Smoke in the Pacific Northwest

Smoke in the Pacific Northwest

Extreme heat, bouts of strong winds, and a prolonged drought are fueling large forest fires in western Canada and the United States.

The Moderate Resolution Imaging Spectroradiometer (MODIS) on NASA’s Aqua satellite acquired this image of smoke spreading across parts of British Columbia, Washington, Oregon, and Montana on August 16, 2023. That same day, astronauts aboard the International Space Station captured the detailed photograph below, which shows smoke in valleys in British Columbia near the towns of Golden and Revelstoke.

The surge in fire activity follows the peak of an extreme heat wave that broke dozens of heat records in British Columbia on August 14. But even as temperatures cooled some in the following days, lightning storms triggered new fires, and strong winds turned small blazes into fast-moving, smoky infernos. Authorities in both the United States and Canada issued air quality alerts and, in some cases, calls to evacuate as smoke and fire threatened communities.

The recent heat and winds add to the existing problem of a prolonged drought that has affected the area since last year and primed vegetation to burn. According to the North American Drought Monitor, much of the Pacific Northwest was either abnormally dry or in moderate to extreme drought in mid-August 2023.

Canada is facing one of the worst fire years it has seen in decades, according to data published by the Canadian Interagency Forest Fire Centre. More than 13.7 million hectares (33.9 million acres) had burned as of August 17, more than seven times the 25-year average. The United States has had a quieter wildfire season, with 1.7 million acres burned by mid-August. On average, 4.4 million acres have usually burned by mid-August, according to the U.S. National Interagency Fire Center.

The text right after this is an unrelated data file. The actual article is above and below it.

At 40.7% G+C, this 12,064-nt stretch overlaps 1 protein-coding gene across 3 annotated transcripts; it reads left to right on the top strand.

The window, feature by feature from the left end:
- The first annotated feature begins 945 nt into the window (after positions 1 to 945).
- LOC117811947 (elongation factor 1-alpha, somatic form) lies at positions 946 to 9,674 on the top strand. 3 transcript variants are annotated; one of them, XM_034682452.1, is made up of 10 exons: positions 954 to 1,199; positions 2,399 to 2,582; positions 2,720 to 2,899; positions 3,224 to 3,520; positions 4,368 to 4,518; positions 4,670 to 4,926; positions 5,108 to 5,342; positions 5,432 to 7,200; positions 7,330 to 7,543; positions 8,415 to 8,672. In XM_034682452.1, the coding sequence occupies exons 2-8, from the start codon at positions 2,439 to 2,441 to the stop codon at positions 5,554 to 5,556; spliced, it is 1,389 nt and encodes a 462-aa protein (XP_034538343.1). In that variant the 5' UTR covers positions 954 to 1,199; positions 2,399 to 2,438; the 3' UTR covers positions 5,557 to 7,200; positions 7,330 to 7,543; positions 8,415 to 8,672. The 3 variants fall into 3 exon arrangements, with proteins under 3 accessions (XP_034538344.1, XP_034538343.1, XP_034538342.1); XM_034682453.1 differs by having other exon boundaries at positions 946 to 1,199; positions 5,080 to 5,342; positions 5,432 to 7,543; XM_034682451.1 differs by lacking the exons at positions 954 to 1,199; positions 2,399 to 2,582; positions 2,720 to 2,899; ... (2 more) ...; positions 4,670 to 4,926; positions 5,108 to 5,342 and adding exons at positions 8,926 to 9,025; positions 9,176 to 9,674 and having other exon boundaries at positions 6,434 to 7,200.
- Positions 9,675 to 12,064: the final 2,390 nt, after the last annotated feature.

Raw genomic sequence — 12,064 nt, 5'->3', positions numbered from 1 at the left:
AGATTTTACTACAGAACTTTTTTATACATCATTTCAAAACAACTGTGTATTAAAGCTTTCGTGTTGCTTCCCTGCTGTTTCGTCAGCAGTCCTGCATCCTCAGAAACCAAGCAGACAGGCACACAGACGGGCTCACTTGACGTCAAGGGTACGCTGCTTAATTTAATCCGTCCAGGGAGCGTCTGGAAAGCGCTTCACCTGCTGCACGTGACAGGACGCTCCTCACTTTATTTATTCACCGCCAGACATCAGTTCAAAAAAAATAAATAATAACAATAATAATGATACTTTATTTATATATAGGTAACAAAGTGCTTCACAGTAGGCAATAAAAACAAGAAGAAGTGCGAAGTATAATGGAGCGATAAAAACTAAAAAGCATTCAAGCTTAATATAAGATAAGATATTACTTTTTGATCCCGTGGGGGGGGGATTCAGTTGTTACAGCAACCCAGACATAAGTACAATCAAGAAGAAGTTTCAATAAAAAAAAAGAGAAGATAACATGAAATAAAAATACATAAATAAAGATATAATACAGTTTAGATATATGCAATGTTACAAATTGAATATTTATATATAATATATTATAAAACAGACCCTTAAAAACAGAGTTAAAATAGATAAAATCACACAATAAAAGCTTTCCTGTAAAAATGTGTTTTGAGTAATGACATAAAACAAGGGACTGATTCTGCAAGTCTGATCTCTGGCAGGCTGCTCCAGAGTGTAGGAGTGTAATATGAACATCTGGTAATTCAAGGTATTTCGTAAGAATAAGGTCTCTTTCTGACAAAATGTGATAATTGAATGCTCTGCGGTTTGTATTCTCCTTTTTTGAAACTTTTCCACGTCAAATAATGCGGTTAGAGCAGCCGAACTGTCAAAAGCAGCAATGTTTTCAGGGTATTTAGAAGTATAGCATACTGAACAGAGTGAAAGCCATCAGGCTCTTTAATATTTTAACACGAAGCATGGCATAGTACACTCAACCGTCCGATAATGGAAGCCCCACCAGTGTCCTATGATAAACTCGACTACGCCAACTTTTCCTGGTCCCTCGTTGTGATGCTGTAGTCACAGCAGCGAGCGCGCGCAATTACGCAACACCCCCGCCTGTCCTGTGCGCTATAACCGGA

NASA Earth Observatory image by Lauren Dauphin, using MODIS data from NASA EOSDIS LANCE and GIBS/Worldview. Astronaut photograph ISS069-E-61356 was acquired on August 17, 2023, with a Nikon D5 digital camera using an 50 millimeter lens and is provided by the ISS Crew Earth Observations Facility and the Earth Science and Remote Sensing Unit, Johnson Space Center. The image was taken by a member of the Expedition 69 crew. The image has been cropped and enhanced to improve contrast, and lens artifacts have been removed. The International Space Station Program supports the laboratory as part of the ISS National Lab to help astronauts take pictures of Earth that will be of the greatest value to scientists and the public, and to make those images freely available on the Internet. Additional images taken by astronauts and cosmonauts can be viewed at the NASA/JSC Gateway to Astronaut Photography of Earth. Story by Adam Voiland.

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